There is enough energy in this combination of two sessions to "unroll" all of California's blackouts for the foreseeable future. Recorded during the spring of '96 and the spring of '98, it makes you wonder why it takes some labels and some producers so long "to reach into the bag and really see what was there," to quote one of After Hours' three producers.
Man, that's frustrating, considering one of those producers was the sessions' drummer, Kenny Horst. Word simply had to get around sooner. This is a treasure trove of how bop has evolved and how brilliantly all the forces (Sullivan on soprano and tenor saxes, plus rhythm) push the envelope without spilling over into atonality.
Sullivan, who was 65 and 67 at the time of the recordings (all three sessions took place between 2 and 5 a.m. at Minneapolis' Artist's Quarter), was at the top of his form, showing the fluidity and lyricism of Coltrane on both horns. That latter quality comes through on Benny Carter's beautiful "Key Largo" and, most surprisingly, on Dizzy's "Con Alma." You get the feeling that if "Con Alma" had been taken any slower it would have fallen apart. That it didn't is a tribute to the concentration of bassist Billy Peterson, drummer Horst and pianist Bill Carrothers.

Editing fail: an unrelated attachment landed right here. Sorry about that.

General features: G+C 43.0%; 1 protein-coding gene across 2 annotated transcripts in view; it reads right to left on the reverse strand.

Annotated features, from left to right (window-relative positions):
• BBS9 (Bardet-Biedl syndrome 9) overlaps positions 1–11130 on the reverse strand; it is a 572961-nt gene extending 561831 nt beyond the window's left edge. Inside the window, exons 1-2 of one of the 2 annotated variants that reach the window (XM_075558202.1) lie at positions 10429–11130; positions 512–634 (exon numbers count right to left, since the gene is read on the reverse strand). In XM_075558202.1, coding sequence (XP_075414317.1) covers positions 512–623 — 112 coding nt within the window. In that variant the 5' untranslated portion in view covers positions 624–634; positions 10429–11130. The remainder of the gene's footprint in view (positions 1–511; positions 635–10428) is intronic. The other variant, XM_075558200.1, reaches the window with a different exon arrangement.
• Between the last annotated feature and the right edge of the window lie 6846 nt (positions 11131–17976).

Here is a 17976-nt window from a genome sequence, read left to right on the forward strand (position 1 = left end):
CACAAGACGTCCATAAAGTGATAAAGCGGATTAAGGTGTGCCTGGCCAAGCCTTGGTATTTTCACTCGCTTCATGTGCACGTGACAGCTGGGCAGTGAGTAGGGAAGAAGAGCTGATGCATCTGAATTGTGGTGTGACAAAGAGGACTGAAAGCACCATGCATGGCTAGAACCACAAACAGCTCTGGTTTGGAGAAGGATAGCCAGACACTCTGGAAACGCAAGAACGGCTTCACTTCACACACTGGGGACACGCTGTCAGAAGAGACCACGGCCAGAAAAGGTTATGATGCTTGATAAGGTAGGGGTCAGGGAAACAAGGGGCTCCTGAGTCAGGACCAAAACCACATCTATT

Another pianist, Bobby Peterson, used on two of the eight tracks, nearly steals the show with his sensational solo and comping on "Spring Can Really Hang You Up the Most." But nothing can detract from Ira Sullivan.